In this blog, we look at actions that could be considered part of a Tesla marketing campaign, and also consider Tesla advertising activities, despite Elon Musk’s claims that he engaged in no marketing at all.
A short while ago, I saw an article circulating on LinkedIn titled ‘How Tesla spend £0 on marketing and still continue to grow’.
*Spoiler alert* They don’t.
Without sounding like the most generic best man speech; the Oxford dictionary defines ‘marketing’ as ‘the activity of presenting, advertising and selling a company’s products or services in the best possible way’.
Tesla CEO, Elon Musk, likes to claim that he ‘hates advertising’.
That tweet was not a one-off sarcastic comment. Elon Musk has claimed on multiple occasions that he ‘does not like advertising’ and that ‘Tesla does not use marketing’.
Let’s break down Tesla’s current marketing activity, then outline how Tesla does indeed use advertising, with the help of Elon himself.
The first and most obvious component of the Tesla marketing mix is influencer marketing. Influencer marketing is where businesses pay celebrities or accounts with large followings to promote their products or services. After many grey areas and legal disputes, influencer marketing is now ticking along at a steady incline, expected to be worth $13.8 billion by the end of 2021 (according to Influencer Marketing Hub).
Tesla may not pay any ‘influencers’, but it just so happens that their CEO, Elon Musk, has almost 60 million followers on Twitter. Elon Musk is an influencer. Okay, not the type of influencer that walks around London posting Instagram stories of cocktails with #ad in the bottom left corner of the screen, but the very definition of the word. Elon Musk influences a large audience of followers, and so Tesla, with Elon very much involved, is utilising influencer marketing to promote the brand.
Musk constantly shares updates about Tesla and retweets many of their tweets. That brings me onto the next component of the ‘non-existent’ Tesla marketing mix:
Twitter, Instagram, LinkedIn – what do these platforms have in common? They’re all social media channels = yes. They also all have an official Tesla social account on them, sharing organic posts about product, business, and service updates, to a combined audience of over 28million users.
This one speaks for itself. Organic social media is definitely a form of marketing. And someone has to be paid to manage these channels, especially with the number of eyes on them.
PR is the practice of managing the reputation of a business, group, or person, and attempting to affect the public’s perception of said person/people.
Tesla claiming to be, and Musk claiming that Tesla are, one of the only companies in the S&P 500 to spend nothing on advertising is a PR stunt in itself. I for one, would not be writing this blog if they hadn’t made such claims. You wouldn’t have clicked on this blog. I wouldn’t have seen the blog that made me write this blog. Blogception from a very ingenious PR play by Musk. Commendable to an extent.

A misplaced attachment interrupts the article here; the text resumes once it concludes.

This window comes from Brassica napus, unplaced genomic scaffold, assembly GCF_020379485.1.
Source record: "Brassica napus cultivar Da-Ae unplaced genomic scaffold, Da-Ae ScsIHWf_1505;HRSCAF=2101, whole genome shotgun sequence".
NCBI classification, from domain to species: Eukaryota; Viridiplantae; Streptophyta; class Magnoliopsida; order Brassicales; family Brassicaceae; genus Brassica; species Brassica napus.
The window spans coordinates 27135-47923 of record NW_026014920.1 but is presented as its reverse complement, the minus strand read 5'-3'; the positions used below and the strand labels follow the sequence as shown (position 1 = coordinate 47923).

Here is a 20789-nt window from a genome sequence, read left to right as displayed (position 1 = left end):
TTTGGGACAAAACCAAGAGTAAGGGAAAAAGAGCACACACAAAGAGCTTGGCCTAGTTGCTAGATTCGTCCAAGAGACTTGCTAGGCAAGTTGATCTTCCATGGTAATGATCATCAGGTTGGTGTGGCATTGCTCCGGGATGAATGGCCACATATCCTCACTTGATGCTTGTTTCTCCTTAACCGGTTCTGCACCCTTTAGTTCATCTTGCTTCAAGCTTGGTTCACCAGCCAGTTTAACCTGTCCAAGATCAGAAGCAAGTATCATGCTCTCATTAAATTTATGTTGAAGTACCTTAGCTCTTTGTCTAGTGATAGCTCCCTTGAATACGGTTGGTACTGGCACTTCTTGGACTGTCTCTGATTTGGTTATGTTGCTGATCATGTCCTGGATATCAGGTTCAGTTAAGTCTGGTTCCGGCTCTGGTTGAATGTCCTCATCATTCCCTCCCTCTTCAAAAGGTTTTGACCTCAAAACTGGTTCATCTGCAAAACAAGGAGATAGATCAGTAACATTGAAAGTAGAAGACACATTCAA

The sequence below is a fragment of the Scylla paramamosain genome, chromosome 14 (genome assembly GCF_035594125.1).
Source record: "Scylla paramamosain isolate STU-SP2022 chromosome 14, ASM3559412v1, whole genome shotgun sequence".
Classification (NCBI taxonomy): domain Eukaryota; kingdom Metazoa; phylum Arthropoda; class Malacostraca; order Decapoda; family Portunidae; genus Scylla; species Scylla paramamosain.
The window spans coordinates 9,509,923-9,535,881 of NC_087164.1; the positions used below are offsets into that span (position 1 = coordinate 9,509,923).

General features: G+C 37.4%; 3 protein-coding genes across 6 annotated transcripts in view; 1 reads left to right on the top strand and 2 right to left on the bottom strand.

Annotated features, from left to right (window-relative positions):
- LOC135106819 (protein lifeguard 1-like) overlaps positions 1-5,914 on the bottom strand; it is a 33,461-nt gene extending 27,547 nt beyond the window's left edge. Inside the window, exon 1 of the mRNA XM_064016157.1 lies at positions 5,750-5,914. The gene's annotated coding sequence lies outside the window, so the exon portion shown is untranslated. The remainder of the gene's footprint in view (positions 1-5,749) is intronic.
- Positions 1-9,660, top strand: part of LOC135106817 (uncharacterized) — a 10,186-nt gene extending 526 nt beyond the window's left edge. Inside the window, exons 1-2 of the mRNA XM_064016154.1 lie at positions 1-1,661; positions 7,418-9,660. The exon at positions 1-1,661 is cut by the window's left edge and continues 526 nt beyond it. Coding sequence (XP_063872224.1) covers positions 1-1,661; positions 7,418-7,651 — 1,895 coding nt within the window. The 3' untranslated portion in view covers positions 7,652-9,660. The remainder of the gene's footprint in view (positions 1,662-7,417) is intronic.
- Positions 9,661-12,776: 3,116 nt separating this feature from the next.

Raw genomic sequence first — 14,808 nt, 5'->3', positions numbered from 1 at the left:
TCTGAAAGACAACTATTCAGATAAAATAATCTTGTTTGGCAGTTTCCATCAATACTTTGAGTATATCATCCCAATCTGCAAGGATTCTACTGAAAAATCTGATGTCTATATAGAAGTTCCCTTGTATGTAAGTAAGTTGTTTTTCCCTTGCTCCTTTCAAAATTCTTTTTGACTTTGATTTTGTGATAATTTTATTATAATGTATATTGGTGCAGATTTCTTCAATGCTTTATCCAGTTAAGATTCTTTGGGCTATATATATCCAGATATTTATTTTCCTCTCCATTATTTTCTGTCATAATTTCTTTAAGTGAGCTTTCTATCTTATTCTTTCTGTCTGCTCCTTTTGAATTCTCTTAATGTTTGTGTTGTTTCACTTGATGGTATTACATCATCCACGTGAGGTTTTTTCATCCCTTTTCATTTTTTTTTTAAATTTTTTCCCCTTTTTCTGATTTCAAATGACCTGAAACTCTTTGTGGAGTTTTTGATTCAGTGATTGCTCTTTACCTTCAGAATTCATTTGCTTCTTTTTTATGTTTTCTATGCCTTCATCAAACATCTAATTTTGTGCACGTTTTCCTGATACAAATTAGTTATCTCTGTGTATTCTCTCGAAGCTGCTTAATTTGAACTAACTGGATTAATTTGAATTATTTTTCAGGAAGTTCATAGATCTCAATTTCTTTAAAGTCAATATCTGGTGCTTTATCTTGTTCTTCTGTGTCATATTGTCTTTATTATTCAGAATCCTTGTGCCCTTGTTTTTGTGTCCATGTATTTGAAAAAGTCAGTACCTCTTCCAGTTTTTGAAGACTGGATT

Again, do I need to explain this one? Tesla have a website and I imagine that it wasn’t free to create.
Tesla News is a newsletter sent to company stakeholders and customers. Newsletters are a large part of marketing. According to Statista (2020), email users globally are to hit 4.3 billion, and with almost 21% of emails being opened in the first hour of sitting in an inbox, the channel still remains one of the best for ROI. DMA (2019) have conducted research into email marketing and found that, on average, for ever $1 you spend, you can expect an average return of $42.
These statistics are more of a showcase for how strong email is as a channel for marketers. Primarily helping to push users down the marketing funnel, I’m sure Tesla have their strategies when it comes to email marketing. Again, someone has to manage this content from a paid marketing automation platform.
How does looking at Tesla’s marketing help us?
The point of this article is to not prove Tesla wrong, but to point out their potential naivety when it comes to what counts as marketing. Elon Musk most likely doesn’t consider himself as an influencer and wouldn’t put two and two together to discover that Tesla are technically implementing a constant influencer marketing campaign, just without the #ad. Marketing is everywhere. Social media channels, whether they be organic or paid, the PR stunt that might not be a PR stunt, the website…it all counts as marketing.
At Cremarc we help our clients with all elements of the marketing mix. We build websites, rebrand, implement email campaigns, manage social media channels, assist with PR, and more. We even provide a free-of-charge Marketing Discovery session so you can see what needs to be done before you partner with us. Get in touch today!
Want to read more of our take on digital advertising trends and news, read our blog post: We’re entering the ‘cookieless future’: are you ready?